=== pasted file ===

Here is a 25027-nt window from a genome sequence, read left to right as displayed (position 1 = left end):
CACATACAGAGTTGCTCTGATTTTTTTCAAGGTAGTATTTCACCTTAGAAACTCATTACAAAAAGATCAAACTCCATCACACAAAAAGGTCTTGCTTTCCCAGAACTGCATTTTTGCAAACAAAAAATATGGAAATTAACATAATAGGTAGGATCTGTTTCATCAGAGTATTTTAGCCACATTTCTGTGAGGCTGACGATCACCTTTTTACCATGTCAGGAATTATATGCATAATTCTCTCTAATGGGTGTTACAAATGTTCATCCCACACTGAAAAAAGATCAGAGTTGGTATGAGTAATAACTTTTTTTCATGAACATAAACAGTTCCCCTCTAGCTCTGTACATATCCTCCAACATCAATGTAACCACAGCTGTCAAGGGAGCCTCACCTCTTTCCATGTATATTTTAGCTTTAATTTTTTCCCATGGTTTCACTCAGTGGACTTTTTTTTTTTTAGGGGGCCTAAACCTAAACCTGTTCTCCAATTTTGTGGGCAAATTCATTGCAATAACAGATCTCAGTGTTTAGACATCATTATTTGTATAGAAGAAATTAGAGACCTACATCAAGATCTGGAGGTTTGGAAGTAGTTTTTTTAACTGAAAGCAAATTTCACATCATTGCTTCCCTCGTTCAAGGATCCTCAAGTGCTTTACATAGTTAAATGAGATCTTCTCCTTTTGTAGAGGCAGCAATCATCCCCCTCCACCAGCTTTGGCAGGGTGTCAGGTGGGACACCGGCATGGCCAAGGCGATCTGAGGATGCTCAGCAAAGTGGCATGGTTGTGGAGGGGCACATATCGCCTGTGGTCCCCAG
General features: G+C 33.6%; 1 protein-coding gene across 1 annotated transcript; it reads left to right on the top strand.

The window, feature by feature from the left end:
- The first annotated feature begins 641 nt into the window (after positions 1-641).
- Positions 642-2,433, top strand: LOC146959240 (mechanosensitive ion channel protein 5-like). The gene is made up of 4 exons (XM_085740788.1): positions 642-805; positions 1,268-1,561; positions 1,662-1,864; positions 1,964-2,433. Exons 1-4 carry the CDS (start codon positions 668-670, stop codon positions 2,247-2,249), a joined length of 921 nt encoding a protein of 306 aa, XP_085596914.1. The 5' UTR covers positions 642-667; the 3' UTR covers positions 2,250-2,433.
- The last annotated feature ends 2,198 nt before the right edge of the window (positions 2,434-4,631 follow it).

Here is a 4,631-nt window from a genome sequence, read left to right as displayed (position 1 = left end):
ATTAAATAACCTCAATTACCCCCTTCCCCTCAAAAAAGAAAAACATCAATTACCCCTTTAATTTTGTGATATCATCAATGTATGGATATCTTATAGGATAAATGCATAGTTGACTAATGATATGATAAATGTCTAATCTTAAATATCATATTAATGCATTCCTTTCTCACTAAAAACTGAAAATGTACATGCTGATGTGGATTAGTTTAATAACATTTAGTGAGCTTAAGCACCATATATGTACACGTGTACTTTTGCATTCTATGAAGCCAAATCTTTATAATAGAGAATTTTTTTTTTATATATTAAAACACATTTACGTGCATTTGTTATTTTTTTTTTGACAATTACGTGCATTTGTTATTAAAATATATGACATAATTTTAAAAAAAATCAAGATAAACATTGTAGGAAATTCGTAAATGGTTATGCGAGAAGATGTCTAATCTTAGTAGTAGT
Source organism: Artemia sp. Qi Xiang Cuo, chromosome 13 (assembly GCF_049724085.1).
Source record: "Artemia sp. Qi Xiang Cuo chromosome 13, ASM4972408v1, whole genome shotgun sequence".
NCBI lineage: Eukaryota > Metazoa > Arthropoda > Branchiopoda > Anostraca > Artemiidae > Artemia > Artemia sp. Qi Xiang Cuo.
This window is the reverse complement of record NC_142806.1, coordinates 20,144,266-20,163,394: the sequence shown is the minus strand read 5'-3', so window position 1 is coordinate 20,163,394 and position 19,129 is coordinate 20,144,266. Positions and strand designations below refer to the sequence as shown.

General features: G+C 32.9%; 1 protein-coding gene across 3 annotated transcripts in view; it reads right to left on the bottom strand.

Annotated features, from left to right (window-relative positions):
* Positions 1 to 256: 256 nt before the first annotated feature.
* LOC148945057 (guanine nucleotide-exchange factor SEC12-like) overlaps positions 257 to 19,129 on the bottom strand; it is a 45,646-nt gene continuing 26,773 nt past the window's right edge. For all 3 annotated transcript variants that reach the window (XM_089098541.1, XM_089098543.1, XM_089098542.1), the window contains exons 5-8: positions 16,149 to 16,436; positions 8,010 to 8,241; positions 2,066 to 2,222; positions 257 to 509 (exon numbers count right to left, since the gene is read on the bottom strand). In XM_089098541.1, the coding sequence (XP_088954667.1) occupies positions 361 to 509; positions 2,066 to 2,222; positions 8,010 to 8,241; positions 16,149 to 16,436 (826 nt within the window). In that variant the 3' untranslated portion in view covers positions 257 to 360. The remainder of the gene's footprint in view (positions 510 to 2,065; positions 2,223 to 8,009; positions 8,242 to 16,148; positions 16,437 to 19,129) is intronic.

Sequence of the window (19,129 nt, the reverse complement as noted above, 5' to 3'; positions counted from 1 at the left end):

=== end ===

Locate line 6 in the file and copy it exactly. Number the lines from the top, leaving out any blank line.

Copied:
- Positions 642-2,433, top strand: LOC146959240 (mechanosensitive ion channel protein 5-like). The gene is made up of 4 exons (XM_085740788.1): positions 642-805; positions 1,268-1,561; positions 1,662-1,864; positions 1,964-2,433. Exons 1-4 carry the CDS (start codon positions 668-670, stop codon positions 2,247-2,249), a joined length of 921 nt encoding a protein of 306 aa, XP_085596914.1. The 5' UTR covers positions 642-667; the 3' UTR covers positions 2,250-2,433.